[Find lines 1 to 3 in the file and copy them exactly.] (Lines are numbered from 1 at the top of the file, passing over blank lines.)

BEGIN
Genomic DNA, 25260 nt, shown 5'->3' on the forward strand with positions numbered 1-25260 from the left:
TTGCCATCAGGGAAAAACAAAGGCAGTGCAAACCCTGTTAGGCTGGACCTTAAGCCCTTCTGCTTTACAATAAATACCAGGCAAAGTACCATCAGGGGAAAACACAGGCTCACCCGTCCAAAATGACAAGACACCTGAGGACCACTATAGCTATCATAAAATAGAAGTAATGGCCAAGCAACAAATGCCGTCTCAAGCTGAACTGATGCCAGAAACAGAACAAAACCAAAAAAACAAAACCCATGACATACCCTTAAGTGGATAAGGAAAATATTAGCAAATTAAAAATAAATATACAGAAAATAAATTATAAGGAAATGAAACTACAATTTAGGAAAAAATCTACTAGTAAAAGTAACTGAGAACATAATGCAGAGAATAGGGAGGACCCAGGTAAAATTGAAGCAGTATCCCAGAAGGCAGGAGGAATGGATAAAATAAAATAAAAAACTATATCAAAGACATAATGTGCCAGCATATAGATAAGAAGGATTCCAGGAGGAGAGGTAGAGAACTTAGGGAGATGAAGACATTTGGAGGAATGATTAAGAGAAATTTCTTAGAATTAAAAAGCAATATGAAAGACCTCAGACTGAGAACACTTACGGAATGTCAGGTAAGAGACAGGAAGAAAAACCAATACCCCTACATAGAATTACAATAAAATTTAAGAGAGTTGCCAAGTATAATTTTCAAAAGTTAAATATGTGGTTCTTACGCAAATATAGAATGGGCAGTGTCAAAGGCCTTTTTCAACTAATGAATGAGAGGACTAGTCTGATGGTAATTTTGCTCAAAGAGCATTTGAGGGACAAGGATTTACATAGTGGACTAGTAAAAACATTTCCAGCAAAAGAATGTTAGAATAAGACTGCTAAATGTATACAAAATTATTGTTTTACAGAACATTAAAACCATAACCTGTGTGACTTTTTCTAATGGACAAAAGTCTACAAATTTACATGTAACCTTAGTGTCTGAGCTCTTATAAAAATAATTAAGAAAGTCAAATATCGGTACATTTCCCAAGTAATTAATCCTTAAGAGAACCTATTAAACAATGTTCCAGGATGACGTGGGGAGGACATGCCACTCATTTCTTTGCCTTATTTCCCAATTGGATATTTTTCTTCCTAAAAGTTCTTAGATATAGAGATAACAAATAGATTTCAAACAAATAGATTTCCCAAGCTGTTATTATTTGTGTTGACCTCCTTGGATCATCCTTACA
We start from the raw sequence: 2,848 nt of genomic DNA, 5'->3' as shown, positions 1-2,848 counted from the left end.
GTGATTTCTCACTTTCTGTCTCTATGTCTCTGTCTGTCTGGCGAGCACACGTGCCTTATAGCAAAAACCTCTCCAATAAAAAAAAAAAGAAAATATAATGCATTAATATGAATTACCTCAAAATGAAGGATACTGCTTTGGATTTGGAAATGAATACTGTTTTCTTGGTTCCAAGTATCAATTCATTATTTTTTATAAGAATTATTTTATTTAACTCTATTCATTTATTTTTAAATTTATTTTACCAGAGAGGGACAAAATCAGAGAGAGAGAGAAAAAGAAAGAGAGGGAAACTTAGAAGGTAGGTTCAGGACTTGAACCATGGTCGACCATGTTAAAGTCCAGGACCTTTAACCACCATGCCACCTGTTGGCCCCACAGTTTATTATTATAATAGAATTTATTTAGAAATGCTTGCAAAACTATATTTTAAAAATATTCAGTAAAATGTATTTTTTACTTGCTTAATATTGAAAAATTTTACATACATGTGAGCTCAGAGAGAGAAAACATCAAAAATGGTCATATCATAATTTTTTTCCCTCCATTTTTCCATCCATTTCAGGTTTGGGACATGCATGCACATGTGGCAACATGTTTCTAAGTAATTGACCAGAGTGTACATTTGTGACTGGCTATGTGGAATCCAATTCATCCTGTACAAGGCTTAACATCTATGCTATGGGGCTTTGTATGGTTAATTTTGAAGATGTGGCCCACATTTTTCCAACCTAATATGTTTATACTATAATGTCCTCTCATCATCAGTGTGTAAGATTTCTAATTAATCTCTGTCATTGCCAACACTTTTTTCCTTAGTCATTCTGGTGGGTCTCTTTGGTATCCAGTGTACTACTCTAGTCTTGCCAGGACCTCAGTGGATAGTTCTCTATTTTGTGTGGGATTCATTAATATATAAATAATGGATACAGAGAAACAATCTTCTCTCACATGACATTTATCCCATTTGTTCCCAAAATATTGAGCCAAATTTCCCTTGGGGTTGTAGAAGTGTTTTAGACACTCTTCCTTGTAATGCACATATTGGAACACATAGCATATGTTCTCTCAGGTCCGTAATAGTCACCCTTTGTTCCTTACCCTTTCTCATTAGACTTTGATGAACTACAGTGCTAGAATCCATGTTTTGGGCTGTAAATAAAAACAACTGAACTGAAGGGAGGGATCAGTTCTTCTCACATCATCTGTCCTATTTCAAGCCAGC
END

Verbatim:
Genomic DNA, 25260 nt, shown 5'->3' on the forward strand with positions numbered 1-25260 from the left:
TTGCCATCAGGGAAAAACAAAGGCAGTGCAAACCCTGTTAGGCTGGACCTTAAGCCCTTCTGCTTTACAATAAATACCAGGCAAAGTACCATCAGGGGAAAACACAGGCTCACCCGTCCAAAATGACAAGACACCTGAGGACCACTATAGCTATCATAAAATAGAAGTAATGGCCAAGCAACAAATGCCGTCTCAAGCTGAACTGATGCCAGAAACAGAACAAAACCAAAAAAACAAAACCCATGACATACCCTTAAGTGGATAAGGAAAATATTAGCAAATTAAAAATAAATATACAGAAAATAAATTATAAGGAAATGAAACTACAATTTAGGAAAAAATCTACTAGTAAAAGTAACTGAGAACATAATGCAGAGAATAGGGAGGACCCAGGTAAAATTGAAGCAGTATCCCAGAAGGCAGGAGGAATGGATAAAATAAAATAAAAAACTATATCAAAGACATAATGTGCCAGCATATAGATAAGAAGGATTCCAGGAGGAGAGGTAGAGAACTTAGGGAGATGAAGACATTTGGAGGAATGATTAAGAGAAATTTCTTAGAATTAAAAAGCAATATGAAAGACCTCAGACTGAGAACACTTACGGAATGTCAGGTAAGAGACAGGAAGAAAAACCAATACCCCTACATAGAATTACAATAAAATTTAAGAGAGTTGCCAAGTATAATTTTCAAAAGTTAAATATGTGGTTCTTACGCAAATATAGAATGGGCAGTGTCAAAGGCCTTTTTCAACTAATGAATGAGAGGACTAGTCTGATGGTAATTTTGCTCAAAGAGCATTTGAGGGACAAGGATTTACATAGTGGACTAGTAAAAACATTTCCAGCAAAAGAATGTTAGAATAAGACTGCTAAATGTATACAAAATTATTGTTTTACAGAACATTAAAACCATAACCTGTGTGACTTTTTCTAATGGACAAAAGTCTACAAATTTACATGTAACCTTAGTGTCTGAGCTCTTATAAAAATAATTAAGAAAGTCAAATATCGGTACATTTCCCAAGTAATTAATCCTTAAGAGAACCTATTAAACAATGTTCCAGGATGACGTGGGGAGGACATGCCACTCATTTCTTTGCCTTATTTCCCAATTGGATATTTTTCTTCCTAAAAGTTCTTAGATATAGAGATAACAAATAGATTTCAAACAAATAGATTTCCCAAGCTGTTATTATTTGTGTTGACCTCCTTGGATCATCCTTACA
We start from the raw sequence: 2,848 nt of genomic DNA, 5'->3' as shown, positions 1-2,848 counted from the left end.